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Turkish F-16s kept in Azerbaijan 'as deterrent against Armenian attacks'

Sources say warplanes haven't participated in raids and denied that they had shot down an Armenian jet, as claimed by Yerevan
Five Turkish F-16s took part in the TurAz Eagle military drill in Azerbaijan's city of Ganja on 31 July (Azerbaijan Ministry of Defence / Screengrab)
By Ragip Soylu in Istanbul

Turkey has kept a number of F-16 warplanes in Azerbaijan following a joint exercise in July as a deterrent against Armenian attacks, sources familiar with the issue told Middle East Eye.

“The F-16s have been there as a deterrent against any Armenian attacks on civilian populations and military installations within Azerbaijan,” one of the sources said.

Last week, Armenia’s defence ministry claimed that an F-16 bomber had downed an Armenian SU-25 fighter jet. Ankara has denied any involvement. 

“The jets haven’t participated in Azerbaijani operations in the Karabakh region nor they have shot down an Armenian jet as Yerevan claimed,” said the source.

'The jets haven’t participated in Azerbaijani operations in the Karabakh region nor they have shot down an Armenian jet as Yerevan claimed'

- Turkish source

The revelation came as the New York Times Visual Investigations team reported  on Wednesday that there were at least two F-16s deployed in Ganja International Airport, serving Azerbaijan's second largest city, on 3 October.

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For 10 days, Armenian forces and Turkey-backed Azerbaijan have been locked in ferocious clashes in Nagorno-Karabakh. Scores have been killed on both sides.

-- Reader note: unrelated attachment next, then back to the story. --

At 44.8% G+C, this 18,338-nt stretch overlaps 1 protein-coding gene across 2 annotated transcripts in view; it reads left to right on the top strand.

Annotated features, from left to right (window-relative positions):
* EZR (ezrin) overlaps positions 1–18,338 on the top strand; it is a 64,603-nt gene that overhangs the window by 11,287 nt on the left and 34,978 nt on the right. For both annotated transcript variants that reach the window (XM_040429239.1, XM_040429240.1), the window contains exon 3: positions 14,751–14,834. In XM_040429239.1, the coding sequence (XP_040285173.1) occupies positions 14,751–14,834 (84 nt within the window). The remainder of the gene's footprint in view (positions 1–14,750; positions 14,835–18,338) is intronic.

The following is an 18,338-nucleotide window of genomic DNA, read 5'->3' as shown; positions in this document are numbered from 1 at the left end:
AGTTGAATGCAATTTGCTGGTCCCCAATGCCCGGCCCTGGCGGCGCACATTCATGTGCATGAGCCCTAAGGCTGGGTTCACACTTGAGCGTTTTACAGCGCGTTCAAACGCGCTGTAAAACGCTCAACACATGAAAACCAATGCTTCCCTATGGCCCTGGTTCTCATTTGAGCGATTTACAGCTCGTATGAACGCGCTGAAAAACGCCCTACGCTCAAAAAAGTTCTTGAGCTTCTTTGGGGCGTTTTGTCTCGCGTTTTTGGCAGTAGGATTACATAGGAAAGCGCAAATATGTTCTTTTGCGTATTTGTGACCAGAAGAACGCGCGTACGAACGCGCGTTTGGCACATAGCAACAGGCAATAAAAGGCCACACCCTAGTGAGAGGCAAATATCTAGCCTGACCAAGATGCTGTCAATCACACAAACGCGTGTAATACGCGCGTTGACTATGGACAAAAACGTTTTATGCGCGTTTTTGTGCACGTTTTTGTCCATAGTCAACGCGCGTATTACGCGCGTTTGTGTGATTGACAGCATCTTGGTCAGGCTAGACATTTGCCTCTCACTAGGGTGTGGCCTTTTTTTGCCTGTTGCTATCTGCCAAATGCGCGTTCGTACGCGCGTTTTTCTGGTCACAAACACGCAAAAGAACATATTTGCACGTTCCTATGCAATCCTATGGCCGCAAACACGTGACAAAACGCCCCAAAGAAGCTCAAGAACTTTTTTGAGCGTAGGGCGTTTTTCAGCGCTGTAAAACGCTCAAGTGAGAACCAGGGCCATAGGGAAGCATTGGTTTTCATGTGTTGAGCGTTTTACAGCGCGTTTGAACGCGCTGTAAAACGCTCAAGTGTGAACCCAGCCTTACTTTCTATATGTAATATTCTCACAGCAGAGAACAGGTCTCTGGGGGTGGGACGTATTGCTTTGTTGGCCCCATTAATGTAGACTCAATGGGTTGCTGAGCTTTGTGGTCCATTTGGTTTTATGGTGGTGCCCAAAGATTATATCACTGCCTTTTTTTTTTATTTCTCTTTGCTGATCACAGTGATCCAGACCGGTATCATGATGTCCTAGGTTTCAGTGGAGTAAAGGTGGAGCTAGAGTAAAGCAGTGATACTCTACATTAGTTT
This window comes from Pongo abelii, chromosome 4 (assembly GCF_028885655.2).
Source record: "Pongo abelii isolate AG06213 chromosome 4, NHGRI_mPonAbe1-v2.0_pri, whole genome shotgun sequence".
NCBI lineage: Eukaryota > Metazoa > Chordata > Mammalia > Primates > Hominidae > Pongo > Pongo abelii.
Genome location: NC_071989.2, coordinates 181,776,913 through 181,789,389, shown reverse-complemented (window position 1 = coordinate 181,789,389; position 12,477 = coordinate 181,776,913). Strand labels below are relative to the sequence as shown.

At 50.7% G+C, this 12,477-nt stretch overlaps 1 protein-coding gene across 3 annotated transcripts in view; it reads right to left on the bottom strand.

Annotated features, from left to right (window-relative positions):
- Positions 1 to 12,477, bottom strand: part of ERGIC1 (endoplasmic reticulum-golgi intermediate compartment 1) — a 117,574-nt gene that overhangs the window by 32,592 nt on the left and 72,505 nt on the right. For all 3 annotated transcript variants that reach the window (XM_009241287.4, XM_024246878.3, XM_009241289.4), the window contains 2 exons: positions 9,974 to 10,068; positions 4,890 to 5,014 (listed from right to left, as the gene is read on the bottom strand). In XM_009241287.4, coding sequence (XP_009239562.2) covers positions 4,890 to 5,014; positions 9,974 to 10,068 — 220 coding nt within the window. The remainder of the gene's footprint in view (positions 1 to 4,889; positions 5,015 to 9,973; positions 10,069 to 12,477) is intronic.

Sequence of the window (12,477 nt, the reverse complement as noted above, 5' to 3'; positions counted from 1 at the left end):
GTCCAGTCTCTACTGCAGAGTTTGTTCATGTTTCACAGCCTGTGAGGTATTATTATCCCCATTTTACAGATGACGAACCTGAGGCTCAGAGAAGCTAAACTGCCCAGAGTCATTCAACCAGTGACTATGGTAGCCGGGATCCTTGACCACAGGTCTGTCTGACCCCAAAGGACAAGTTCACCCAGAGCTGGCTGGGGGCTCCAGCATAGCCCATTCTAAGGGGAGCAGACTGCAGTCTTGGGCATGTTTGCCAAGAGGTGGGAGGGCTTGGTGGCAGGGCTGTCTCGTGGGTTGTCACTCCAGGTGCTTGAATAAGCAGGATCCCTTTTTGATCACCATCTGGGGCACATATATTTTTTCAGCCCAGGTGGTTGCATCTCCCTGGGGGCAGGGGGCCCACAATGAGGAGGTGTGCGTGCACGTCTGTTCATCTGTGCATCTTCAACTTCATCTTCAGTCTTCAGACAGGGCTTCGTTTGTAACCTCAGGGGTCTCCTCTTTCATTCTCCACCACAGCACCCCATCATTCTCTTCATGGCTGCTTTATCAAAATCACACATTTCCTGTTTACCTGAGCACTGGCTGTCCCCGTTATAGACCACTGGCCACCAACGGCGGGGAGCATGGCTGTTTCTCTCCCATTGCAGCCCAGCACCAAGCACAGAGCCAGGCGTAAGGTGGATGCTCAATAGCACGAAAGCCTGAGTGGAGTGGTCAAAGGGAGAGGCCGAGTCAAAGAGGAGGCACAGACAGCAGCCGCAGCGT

The disputed mountainous area has been held by Armenian forces for three decades, despite four UN Security Council resolutions urging them to withdraw.

The source said the Turkish F-16s have been moved out of the airport after an Armenian rocket attack against Ganja on 4 October. “Unfortunately the presence F-16s didn’t stop the Armenians,” the source said, noting that shelling on Ganja have led to a number of civilian casualties

The Armenian government in Yerevan denied that it was involved in the attack on Azerbaijan. The Armenian administration controlling Nagorno-Karabakh claimed it had destroyed Ganja International Airport, something denied by Azerbaijan.

Close allies Turkey and Azerbaijan have conducted joint military drills for years, and most recently in August, where Turkish officers shared the experience and expertise they have developed in the Syrian and Libya conflicts.

Ankara and Baku carried out a joint air drill on 31 July after brief clashes in Nagorno-Karabakh earlier that month. The F-16s in Azerbaijan were brought into the country then.

Some in Ankara have speculated that Turkey left some of its military staff in Azerbaijan to continue to bolster Baku’s military. Azerbaijan acknowledged for the first time earlier this week that it has been using Turkish armed drones against Armenian targets.

“Thanks to advanced Turkish drones owned by the Azerbaijan military, our casualties on the front shrunk,” said Azerbaijan President Ilham Aliyev in a televised interview on Monday with the Turkish news channel TRT Haber. "These drones show Turkey’s strength. It also empowers us.”

Turkish President Recep Tayyip Erdogan has repeatedly stressed that his country is ready to provide every means of support to Baku to seize the disputed area, which under international law is a territory of Azerbaijan.

The Turkish leadership has often insisted that no ceasefire is possible in Nagorno-Karabakh until Armenian forces withdraw. 

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